This jaw belonged to a Hemipristis serra which is a genus of weasel shark, family Hemigaleidae. It contains one extant species, the snaggletooth shark (H. elongata), as well as several extinct species.
Hemipristis has two distinct type of teeth in each section of its jaw. The ones on the upper jaw act like knives, cutting through the flesh of the prey, while the pointed ones on the bottom act like forks, spearing the prey and holding it down.
While today's snaggletooth shark is not very large or dangerous ranging up to 7' in length, Hemipristis serra, which lived in the Atlantic Ocean during the Oligocene and Miocene period, was considerably larger than its modern-day relative measuring up to 21' in length, and had much larger teeth. Marks made by the teeth of H. serra are often found on the bones of the manatee Metaxytherium leading some scientists to hypothesize that H. serra specialized in preying on these sirenians.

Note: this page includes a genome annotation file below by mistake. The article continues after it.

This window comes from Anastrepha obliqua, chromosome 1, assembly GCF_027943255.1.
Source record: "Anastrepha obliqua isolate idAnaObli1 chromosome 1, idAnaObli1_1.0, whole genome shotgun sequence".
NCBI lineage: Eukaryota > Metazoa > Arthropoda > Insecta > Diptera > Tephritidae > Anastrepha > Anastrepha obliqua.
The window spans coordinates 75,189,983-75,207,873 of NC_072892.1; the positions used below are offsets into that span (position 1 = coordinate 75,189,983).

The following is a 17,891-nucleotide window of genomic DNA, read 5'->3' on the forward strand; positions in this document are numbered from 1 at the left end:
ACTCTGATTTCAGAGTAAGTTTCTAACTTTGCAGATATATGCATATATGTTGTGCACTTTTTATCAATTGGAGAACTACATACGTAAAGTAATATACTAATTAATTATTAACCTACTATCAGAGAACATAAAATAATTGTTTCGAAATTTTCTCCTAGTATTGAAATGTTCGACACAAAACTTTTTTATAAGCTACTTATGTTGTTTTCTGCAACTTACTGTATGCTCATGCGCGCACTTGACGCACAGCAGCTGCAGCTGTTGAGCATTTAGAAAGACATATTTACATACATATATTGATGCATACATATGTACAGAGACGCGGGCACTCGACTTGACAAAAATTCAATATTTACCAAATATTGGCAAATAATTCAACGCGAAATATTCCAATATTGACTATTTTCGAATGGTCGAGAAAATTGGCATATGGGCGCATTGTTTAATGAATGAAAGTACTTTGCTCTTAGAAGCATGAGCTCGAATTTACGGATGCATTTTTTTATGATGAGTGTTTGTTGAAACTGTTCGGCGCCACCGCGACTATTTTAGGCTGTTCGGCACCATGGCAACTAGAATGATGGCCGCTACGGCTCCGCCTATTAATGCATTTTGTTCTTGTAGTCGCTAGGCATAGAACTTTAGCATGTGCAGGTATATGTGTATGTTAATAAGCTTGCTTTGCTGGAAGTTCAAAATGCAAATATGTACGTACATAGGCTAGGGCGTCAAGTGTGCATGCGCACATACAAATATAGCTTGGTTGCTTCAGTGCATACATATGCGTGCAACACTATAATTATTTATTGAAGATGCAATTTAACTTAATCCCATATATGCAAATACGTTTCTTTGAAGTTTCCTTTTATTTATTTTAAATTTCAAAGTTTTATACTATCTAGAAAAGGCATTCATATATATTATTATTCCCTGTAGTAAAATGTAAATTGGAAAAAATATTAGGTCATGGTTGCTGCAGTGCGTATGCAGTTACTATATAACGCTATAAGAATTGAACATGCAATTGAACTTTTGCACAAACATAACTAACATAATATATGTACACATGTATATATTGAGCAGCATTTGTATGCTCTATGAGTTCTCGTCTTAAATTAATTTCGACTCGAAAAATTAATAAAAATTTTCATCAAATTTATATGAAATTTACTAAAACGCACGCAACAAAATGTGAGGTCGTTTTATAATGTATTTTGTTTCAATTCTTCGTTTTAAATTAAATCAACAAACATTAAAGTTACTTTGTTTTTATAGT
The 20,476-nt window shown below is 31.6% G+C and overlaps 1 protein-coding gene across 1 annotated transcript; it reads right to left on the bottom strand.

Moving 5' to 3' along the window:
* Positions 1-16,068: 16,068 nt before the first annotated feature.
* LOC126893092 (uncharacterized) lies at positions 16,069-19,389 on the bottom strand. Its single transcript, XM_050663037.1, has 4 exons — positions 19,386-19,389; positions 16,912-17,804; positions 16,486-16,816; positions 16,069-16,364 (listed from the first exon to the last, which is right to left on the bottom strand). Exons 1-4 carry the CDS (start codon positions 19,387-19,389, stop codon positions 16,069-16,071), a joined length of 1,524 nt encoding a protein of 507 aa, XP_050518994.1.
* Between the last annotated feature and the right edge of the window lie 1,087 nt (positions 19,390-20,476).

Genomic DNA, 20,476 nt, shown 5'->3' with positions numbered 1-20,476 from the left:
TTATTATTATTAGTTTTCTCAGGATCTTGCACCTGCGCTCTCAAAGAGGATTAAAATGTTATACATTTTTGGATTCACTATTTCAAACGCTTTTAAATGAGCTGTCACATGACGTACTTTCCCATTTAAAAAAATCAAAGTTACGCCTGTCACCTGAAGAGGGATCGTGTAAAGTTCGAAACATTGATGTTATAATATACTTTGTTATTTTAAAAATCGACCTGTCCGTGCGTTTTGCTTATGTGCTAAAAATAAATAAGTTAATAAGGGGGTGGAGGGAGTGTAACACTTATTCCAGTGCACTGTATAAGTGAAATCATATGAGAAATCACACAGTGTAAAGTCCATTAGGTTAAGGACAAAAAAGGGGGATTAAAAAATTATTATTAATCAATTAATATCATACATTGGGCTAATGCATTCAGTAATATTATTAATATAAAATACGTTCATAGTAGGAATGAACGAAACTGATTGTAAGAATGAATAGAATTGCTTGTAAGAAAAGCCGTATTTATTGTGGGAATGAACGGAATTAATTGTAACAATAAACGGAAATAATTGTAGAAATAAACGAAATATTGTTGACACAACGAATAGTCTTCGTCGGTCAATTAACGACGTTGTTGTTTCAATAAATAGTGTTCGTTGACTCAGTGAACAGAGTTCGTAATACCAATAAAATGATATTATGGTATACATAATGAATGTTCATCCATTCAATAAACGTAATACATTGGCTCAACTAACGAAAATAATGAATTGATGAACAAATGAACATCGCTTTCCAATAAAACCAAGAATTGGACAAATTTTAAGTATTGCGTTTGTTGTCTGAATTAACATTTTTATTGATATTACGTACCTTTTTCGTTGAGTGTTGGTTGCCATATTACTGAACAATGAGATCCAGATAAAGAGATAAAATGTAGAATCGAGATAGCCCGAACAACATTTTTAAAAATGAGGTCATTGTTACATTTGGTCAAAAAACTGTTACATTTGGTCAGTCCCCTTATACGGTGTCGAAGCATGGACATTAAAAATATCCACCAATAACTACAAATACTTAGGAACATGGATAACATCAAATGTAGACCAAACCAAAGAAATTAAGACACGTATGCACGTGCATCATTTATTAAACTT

The unusual teeth of Hemipristis serra are highly prized by collectors because they are often found in sediments in Southern Florida that yield extremely colorful fossil shark teeth. Their outstandingly large serrations make it a favorite and unique collectible fossil.
This jaw was professionally reconstructed by a master jaw and skull preparer. The teeth are all fossilized and were collected in FL. The skull is of a modern Snaggle-toothed shark. The dentition is anatomically correct based on extensive research and relevant literature. This jaw features three rows of perfect quality teeth.
Dimensions: 11" L x 7 1/2" W x 5 1/2" D
Provenance: Venice, FL
Age: Miocene (23-5.3 MYA)
Type: Actual specimen- one only